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“Rough and Spontaneous”: DP Eric Yue on the Wyatt Cenac-Starring Jacqueline (Argentine)

Jacqueline (Argentine)

Jacqueline (Argentine) marks the debut feature film from both director Bernardo Britto and DP Eric Yue. Starring former Daily Show correspondent Wyatt Cenac, the film unfolds as an playful blend of mockumentary and political thriller. Below, Filmmaker speaks with Yue about what he calls the film’s “documentary/stylized” aesthetic. The film premiered in the NEXT program at the 2016 Sundance Film Festival.

Filmmaker: How and why did you wind up being the cinematographer of your film? What were the factors and attributes that led to your being hired for this job?

Yue: I was approached by Bernardo and the producers who are friends of mine from college. The crew that made this film have been close for around 10 years now, so being in this orbit allowed for a smooth collaboration between myself, the director, the actors and crew.

Filmmaker: What were your artistic goals on this film, and how did you realize them? How did you want your cinematography to enhance the film’s storytelling and treatment of its characters?

Yue: A portion of the film had been shot by the director himself over the course of a few visits to Argentina, so a lot of the approach was to match the language he established and remain invisible. The fictional story involves a director making a documentary so the footage is intended to feel rough and spontaneous. There are even times when I allowed the lead actor Wyatt Cenac to operate the camera to the give the effect that he is truly the author of this footage. There are also sections that abandon the POV aesthetic and feature a more stylized approach as if we are watching a reenactment of an event or a commercial. This interplay of visual language allowed the camera to become a character of its own, assimilating and taking other forms of media grammar.

Filmmaker: Were there any specific influences on your cinematography, whether they be other films, or visual art, of photography, or something else?

Yue: Shooting this film was like putting together a puzzle; each shot was crafted to fit in a specific timed sequence. The camerawork became very gestural and punctual, where a whip-pan was used for a comedic beat or heightened emphasis. Bernardo and I kept referencing Goodfellas in our talks because of its documentary/stylized editing to suggest its subjectivity, and emphasis on the protagonist as both the author and subject of the film.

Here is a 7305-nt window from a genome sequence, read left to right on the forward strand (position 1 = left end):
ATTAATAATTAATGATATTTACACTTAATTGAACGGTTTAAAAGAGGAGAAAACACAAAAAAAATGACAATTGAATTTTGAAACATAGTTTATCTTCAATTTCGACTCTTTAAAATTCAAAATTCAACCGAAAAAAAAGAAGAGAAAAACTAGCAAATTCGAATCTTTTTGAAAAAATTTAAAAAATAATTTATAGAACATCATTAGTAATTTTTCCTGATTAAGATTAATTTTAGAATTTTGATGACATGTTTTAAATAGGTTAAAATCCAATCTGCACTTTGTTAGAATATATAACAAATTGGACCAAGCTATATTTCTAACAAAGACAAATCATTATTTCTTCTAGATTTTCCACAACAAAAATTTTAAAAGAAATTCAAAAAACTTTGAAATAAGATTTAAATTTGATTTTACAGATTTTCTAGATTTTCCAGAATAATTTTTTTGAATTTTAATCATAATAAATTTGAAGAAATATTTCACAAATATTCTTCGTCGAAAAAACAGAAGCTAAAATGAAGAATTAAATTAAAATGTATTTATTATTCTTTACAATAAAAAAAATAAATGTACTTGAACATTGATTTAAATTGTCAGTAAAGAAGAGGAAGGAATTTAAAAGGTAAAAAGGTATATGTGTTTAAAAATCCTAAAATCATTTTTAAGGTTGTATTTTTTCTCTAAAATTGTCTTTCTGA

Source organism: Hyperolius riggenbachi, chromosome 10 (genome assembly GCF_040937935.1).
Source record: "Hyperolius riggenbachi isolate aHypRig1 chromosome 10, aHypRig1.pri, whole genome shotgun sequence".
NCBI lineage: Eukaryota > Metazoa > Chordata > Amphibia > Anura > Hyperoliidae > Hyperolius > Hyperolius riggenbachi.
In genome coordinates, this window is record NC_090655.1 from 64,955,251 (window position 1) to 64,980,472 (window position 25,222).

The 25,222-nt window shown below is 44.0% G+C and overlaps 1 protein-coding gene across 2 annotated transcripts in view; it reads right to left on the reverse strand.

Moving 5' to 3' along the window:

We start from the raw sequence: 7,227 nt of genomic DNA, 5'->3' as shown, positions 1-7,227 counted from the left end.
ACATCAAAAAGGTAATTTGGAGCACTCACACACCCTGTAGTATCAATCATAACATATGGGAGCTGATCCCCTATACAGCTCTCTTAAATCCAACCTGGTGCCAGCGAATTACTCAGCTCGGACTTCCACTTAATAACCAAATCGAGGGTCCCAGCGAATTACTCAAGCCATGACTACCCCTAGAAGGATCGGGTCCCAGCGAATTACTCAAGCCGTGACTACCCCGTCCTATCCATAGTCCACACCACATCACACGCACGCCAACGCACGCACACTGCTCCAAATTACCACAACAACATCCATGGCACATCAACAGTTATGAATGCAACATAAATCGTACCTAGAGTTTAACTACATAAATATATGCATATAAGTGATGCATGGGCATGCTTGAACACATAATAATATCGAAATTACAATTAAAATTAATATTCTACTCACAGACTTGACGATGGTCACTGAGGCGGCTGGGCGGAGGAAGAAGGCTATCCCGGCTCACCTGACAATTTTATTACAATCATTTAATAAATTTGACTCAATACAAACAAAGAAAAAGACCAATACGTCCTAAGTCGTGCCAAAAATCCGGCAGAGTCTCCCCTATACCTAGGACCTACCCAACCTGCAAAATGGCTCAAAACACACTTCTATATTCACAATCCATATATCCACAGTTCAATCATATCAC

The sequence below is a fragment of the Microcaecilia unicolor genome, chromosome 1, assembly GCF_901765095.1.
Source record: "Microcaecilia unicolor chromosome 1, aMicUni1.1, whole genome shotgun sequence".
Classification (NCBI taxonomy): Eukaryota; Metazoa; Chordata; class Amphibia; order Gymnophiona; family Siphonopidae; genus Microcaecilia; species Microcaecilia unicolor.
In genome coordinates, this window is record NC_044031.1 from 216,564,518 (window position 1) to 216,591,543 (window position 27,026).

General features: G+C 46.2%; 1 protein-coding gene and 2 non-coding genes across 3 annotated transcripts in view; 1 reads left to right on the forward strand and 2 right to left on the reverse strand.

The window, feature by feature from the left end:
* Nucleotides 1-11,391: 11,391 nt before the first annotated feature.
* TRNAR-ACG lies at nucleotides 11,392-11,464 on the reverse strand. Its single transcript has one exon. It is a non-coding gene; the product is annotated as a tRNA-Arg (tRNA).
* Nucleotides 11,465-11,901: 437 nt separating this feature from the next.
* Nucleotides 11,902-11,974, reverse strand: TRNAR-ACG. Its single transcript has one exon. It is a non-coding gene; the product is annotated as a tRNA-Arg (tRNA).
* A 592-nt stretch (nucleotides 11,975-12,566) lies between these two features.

Filmmaker: What were the biggest challenges posed by production to those goals?

Yue: Like any independent production, the budget limits the locations you shoot in and the amount of crew you have. There was a day where we had to sneak into a fairly expensive Manhattan hotel to shoot a scene. You can’t really announce that you are filming in these conditions, so the amount of help and equipment that gets brought in is limited.

Filmmaker: What camera did you shoot on? Why did you choose the camera that you did? What lenses did you use?

Yue: The film is shot on a number of cameras for it’s immediacy and seemingly DIY approach. If I can remember, the cameras used were: Arri Amira, C100, Canon 7D, Canon 60D, iPhone 6, HPX-170, GoPro, and more. The Amira footage was shot using rehoused Super Baltar lenses to cut the digital crispness just a little bit. There is a scene at the end which needed to feel the most cinematic and emotional, so I used these lenses to exploit their tendency to flare and bloom when light hits it from a 45 degree angle. We shot some fake news footage using the HPX170, which was then degraded to make it seem as if it were ripped off of YouTube. My goal was to give these segments a look that could actually trick an audience into thinking the footage came from the internet, yet adding to the collage-like, maximal aesthetic of the film.

Filmmaker: Describe your approach to lighting.

Yue: It’s like oil painting to me; practical light is the underpainting and I work from this to bring out or hide certain elements. Sometimes subjects need to be descriptive and other times closer to abstraction. The role of the DP is to interpret where on this scale the audience should be placed. For Jacqueline, the majority of the lighting is descriptive and natural with the emphasis of the cinematography being placed on camera movement and gestures.

  • Camera: Arri Amira, C100, Canon 7D, Canon 60D, iPhone 6, HPX-170, GoPro
  • Lenses: Super Baltar (Amira Scenes), Canon L (Canon scenes)
  • Processing: Irving Harvey
  • Color Grading: Sam Gursky at Irving Harvey
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